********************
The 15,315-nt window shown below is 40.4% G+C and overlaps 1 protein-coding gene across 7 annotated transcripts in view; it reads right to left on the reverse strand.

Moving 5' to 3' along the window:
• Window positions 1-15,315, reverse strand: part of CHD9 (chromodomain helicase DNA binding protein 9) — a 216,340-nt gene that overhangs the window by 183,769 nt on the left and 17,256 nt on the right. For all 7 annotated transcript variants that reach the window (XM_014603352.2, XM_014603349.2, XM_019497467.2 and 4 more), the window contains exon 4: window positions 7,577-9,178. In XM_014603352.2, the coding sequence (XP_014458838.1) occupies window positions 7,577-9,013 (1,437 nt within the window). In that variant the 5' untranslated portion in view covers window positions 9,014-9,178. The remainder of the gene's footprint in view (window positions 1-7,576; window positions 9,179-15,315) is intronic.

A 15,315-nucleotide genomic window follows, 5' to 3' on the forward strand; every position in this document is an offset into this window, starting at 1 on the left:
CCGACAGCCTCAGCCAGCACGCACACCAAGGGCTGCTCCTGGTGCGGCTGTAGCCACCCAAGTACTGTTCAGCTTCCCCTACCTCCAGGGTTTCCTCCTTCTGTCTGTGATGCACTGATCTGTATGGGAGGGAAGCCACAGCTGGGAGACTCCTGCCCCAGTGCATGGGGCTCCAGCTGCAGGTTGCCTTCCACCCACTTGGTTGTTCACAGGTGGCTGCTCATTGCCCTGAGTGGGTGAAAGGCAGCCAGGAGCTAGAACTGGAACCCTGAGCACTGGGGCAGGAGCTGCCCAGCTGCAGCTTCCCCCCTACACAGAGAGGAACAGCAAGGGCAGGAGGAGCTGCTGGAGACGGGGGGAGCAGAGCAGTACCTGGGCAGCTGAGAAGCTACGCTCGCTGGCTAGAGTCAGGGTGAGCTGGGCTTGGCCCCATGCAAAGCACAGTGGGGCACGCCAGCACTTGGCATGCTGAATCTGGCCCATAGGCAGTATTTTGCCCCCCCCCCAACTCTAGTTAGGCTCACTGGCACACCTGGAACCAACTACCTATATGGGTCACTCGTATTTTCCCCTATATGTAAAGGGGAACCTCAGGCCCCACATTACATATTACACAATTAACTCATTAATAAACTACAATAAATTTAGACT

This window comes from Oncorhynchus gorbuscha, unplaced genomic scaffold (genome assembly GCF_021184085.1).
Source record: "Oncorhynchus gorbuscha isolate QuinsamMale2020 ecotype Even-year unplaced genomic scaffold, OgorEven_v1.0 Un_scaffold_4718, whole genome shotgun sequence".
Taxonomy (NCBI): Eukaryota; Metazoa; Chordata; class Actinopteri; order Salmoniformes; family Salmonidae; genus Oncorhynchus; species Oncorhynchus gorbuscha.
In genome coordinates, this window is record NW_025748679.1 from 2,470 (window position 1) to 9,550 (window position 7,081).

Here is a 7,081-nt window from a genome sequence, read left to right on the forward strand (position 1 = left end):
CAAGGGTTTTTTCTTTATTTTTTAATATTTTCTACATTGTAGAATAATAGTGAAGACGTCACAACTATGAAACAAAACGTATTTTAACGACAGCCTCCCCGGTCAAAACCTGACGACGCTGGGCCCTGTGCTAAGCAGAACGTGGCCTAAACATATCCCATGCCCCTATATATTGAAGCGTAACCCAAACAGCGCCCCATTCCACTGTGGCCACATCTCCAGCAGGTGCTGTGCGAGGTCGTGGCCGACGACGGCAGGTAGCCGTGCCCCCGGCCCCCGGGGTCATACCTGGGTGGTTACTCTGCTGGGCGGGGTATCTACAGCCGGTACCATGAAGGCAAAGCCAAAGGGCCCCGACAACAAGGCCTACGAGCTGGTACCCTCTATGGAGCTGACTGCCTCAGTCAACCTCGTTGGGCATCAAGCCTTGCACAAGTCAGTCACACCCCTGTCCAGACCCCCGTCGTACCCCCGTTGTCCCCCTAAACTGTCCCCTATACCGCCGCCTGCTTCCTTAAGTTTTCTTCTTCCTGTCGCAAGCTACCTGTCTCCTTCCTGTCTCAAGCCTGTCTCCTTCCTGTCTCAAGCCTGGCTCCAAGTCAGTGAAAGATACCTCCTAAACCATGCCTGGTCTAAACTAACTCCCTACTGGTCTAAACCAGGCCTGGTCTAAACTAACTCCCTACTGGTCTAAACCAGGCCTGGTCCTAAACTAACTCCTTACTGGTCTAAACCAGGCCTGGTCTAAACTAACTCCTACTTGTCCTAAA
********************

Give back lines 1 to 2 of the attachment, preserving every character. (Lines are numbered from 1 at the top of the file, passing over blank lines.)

The 15,315-nt window shown below is 40.4% G+C and overlaps 1 protein-coding gene across 7 annotated transcripts in view; it reads right to left on the reverse strand.

Moving 5' to 3' along the window: